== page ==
The Morning Report
Get the news and information you need to take on the day.
Friday, March 10, 2006 | Like San Diego, Dubai is a glittering port city of uncommon charm. Rising above a bay in the Persian Gulf, Dubai is home to about a million people, and growing as rapidly as San Diego. But Dubai was rarely in the news until President Bush recently astonished the world by naming a government-owned Dubai firm to manage six United States ports.
Dubai residents flock in from everywhere on the globe for reasons including taxation concessions. They call their city the Switzerland of the Arab world. Like Americans, they tend to be prosperous and well-traveled. Yet Dubai is in sharp contrast: A sheikdom that is all ocean bays, palm trees and desert. It’s closer to say Dubai is the Fifth Avenue of Islam. Its museums and galleries and grandiose hotels with fanciful arcades draw jet-set customers on shopping excursions from thousands of miles away.
But we visitors from the Western world, already accustomed to luxury malls, are more intrigued by Dubai’s startling contrasts. Muslim muezzins make their amplified calls from the towers of mosques to summon the faithful to prayer. Unlike the demanding ringing of church bells, theirs is a cheery neighborhood blaring sound that doesn’t leave us Westerners feeling we must show up.
And if you fly into Dubai on certain Boeing 777s, you’ll already have an inside tip: You’ll know from the compass on the cabin wall which direction it is to Mecca, and how far.
You can buy or sell anything in Dubai. American tourists stroll into hushed gold shops, or fondle half a million dollars worth of tax-free diamonds and mink, vintage French wines or cashmere. Browsers pick up vials of frankincense and myrrh, or roam Dubai’s five-star Ritz-Carlton Hotel and paddle kayaks out into the deep blue Persian Gulf. The sheiks love horse racing. Totally committed golfers play Dubai’s championship golf courses – though the temperature at grass level may reach 135 degrees. It’s more comfortable even to rent a camel and go careening over the desert.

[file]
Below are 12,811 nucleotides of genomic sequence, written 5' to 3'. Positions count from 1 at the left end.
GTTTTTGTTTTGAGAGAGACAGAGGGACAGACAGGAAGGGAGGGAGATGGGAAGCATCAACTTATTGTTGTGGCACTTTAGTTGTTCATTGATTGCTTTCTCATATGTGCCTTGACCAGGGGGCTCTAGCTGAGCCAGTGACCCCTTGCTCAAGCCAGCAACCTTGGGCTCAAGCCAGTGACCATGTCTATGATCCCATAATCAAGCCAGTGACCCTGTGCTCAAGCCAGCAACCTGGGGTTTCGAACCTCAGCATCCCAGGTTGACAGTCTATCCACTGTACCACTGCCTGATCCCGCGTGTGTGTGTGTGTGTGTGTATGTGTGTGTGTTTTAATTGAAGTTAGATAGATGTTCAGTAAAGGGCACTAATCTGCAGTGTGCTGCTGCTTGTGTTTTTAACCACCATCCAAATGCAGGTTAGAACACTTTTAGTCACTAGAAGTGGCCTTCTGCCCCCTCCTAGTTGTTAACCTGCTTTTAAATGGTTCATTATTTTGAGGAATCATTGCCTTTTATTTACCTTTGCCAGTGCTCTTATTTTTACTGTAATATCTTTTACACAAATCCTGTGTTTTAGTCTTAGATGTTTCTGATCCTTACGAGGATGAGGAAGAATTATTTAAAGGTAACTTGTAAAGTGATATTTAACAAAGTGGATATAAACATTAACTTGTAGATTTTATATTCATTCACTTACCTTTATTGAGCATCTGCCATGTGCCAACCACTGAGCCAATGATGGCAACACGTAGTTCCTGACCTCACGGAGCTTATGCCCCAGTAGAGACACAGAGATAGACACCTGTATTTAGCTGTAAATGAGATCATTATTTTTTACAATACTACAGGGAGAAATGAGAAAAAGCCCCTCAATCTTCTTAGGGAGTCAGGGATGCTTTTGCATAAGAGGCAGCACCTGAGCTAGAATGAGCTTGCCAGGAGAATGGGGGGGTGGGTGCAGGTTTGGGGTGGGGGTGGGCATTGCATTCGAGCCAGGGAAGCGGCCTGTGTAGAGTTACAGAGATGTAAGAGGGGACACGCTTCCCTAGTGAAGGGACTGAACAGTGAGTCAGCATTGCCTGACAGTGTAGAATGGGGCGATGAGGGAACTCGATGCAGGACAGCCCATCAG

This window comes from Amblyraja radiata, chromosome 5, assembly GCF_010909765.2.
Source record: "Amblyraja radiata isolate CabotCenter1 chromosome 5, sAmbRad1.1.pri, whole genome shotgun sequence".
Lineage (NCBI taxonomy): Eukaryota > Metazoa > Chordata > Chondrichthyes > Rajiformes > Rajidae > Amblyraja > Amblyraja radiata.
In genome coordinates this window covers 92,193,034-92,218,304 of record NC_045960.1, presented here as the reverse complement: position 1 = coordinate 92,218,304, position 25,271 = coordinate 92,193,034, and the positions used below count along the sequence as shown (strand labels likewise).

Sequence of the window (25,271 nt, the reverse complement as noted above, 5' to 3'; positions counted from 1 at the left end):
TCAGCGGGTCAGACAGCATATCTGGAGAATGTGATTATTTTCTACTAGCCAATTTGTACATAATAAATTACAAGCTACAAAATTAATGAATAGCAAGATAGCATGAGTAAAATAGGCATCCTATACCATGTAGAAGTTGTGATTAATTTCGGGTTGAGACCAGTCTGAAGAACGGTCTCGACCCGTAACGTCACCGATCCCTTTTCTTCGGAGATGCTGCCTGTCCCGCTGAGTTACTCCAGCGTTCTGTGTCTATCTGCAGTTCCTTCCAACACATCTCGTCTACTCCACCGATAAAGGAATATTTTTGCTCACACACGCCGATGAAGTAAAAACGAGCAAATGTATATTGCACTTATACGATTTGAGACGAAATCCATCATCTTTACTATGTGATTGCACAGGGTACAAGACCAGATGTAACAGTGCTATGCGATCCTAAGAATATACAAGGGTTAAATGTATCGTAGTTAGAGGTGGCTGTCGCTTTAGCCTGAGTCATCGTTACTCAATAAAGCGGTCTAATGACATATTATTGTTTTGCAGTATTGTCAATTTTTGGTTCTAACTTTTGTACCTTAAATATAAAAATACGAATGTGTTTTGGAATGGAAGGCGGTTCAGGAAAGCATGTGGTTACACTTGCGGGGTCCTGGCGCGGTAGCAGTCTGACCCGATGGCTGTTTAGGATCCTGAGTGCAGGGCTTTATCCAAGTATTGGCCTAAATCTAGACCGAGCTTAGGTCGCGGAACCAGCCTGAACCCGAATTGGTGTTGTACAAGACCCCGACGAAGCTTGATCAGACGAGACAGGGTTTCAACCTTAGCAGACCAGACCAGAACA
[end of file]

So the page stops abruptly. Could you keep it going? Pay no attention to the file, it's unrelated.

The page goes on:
Dubai merchants trade frenetically with the world. And unlike San Diego, Dubai defines itself precisely: A sophisticated, Western-paced city that yet seems different in every respect because of its deep Muslim heritage. Dubai goes to imposing lengths to serve as the trade gateway between Western and Arab worlds. It is a snug resort city where Westerners and Arabs mix without needing to stare at each other.
The sudden curiosity over Dubai that President Bush unwittingly launched led me to notes from a visit that my wife Judith and I made there seven years ago. One doesn’t fly off to Dubai every day, of course; it was a wild whim, set off by late-night travel reading. Of course we needed visas. But the idea of a couple of Americans deciding they wanted to take off alone for Dubai seemed to startle Dubai’s diplomats in Washington.
Oil discoveries in the Persian Gulf had put Dubai on front pages in the 1960s. But nothing about going to Dubai was like anything we’d known before in travel. We stopped off in Washington at Dubai’s embassy, satisfying its puzzled staff that while, yes indeed, we would be writing about Dubai, we would not share our drafts with them before publication as it was not the custom of the American media to do so, but that we saw no reason to expect we would embarrass their proud city.